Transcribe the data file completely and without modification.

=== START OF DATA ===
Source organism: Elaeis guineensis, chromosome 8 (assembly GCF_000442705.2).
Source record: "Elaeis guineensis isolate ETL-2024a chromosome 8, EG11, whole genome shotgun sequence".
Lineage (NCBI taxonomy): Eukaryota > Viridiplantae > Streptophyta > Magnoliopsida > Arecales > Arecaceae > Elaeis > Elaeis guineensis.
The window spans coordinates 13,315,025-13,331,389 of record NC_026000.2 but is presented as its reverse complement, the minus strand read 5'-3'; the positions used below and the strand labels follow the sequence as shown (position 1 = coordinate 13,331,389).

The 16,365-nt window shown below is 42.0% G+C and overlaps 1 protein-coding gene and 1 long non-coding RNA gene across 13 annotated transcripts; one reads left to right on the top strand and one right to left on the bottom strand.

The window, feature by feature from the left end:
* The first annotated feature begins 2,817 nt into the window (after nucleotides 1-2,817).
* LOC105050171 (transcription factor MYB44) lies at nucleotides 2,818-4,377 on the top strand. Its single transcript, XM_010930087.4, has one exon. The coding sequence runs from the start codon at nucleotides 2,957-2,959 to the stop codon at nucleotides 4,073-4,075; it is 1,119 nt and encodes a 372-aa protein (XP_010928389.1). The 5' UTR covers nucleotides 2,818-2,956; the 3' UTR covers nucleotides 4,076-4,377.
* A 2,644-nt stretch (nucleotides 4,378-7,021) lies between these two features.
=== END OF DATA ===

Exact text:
Source organism: Elaeis guineensis, chromosome 8 (assembly GCF_000442705.2).
Source record: "Elaeis guineensis isolate ETL-2024a chromosome 8, EG11, whole genome shotgun sequence".
Lineage (NCBI taxonomy): Eukaryota > Viridiplantae > Streptophyta > Magnoliopsida > Arecales > Arecaceae > Elaeis > Elaeis guineensis.
The window spans coordinates 13,315,025-13,331,389 of record NC_026000.2 but is presented as its reverse complement, the minus strand read 5'-3'; the positions used below and the strand labels follow the sequence as shown (position 1 = coordinate 13,331,389).

The 16,365-nt window shown below is 42.0% G+C and overlaps 1 protein-coding gene and 1 long non-coding RNA gene across 13 annotated transcripts; one reads left to right on the top strand and one right to left on the bottom strand.

The window, feature by feature from the left end:
* The first annotated feature begins 2,817 nt into the window (after nucleotides 1-2,817).
* LOC105050171 (transcription factor MYB44) lies at nucleotides 2,818-4,377 on the top strand. Its single transcript, XM_010930087.4, has one exon. The coding sequence runs from the start codon at nucleotides 2,957-2,959 to the stop codon at nucleotides 4,073-4,075; it is 1,119 nt and encodes a 372-aa protein (XP_010928389.1). The 5' UTR covers nucleotides 2,818-2,956; the 3' UTR covers nucleotides 4,076-4,377.
* A 2,644-nt stretch (nucleotides 4,378-7,021) lies between these two features.